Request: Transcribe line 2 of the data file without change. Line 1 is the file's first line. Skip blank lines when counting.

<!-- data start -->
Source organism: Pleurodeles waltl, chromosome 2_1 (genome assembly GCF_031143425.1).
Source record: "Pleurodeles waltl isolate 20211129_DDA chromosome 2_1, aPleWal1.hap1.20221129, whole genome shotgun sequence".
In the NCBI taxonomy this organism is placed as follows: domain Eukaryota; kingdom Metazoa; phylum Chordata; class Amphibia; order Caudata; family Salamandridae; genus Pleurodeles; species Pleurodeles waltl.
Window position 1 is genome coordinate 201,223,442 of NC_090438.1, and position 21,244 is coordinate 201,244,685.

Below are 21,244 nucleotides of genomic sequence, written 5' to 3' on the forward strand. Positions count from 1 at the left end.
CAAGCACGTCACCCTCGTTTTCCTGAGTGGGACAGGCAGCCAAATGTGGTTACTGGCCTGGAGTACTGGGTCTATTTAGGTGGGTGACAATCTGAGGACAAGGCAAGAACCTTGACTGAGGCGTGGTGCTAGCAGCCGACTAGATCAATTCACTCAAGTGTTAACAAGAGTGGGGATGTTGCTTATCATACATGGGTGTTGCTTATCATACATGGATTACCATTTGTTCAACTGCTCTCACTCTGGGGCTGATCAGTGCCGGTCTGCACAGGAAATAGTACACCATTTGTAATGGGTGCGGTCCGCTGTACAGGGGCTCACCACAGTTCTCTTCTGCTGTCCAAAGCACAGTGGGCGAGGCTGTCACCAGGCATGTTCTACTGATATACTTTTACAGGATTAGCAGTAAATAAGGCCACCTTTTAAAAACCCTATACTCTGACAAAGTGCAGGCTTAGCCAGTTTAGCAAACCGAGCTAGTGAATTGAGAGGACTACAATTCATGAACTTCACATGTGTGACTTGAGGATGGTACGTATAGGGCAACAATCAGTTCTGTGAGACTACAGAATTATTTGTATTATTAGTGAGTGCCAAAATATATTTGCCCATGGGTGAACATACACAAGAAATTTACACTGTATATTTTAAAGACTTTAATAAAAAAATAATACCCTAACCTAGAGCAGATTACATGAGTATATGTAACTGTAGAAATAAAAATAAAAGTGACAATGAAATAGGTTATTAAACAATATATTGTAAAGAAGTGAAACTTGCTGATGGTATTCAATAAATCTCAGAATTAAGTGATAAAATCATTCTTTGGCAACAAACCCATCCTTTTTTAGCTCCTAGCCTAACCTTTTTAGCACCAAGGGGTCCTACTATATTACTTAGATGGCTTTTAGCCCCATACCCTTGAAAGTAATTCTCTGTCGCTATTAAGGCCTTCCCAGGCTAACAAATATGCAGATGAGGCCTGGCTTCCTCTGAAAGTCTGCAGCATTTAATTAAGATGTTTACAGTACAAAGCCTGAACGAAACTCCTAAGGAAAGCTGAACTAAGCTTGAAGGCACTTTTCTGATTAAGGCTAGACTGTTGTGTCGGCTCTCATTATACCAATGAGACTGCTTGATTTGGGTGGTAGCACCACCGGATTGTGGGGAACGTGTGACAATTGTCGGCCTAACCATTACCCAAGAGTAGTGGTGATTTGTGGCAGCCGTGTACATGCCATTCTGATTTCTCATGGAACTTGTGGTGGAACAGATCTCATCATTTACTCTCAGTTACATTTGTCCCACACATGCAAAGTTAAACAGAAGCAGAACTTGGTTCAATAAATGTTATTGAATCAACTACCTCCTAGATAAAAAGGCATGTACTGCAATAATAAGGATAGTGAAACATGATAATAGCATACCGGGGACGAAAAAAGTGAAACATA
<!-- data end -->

Source record: "Pleurodeles waltl isolate 20211129_DDA chromosome 2_1, aPleWal1.hap1.20221129, whole genome shotgun sequence".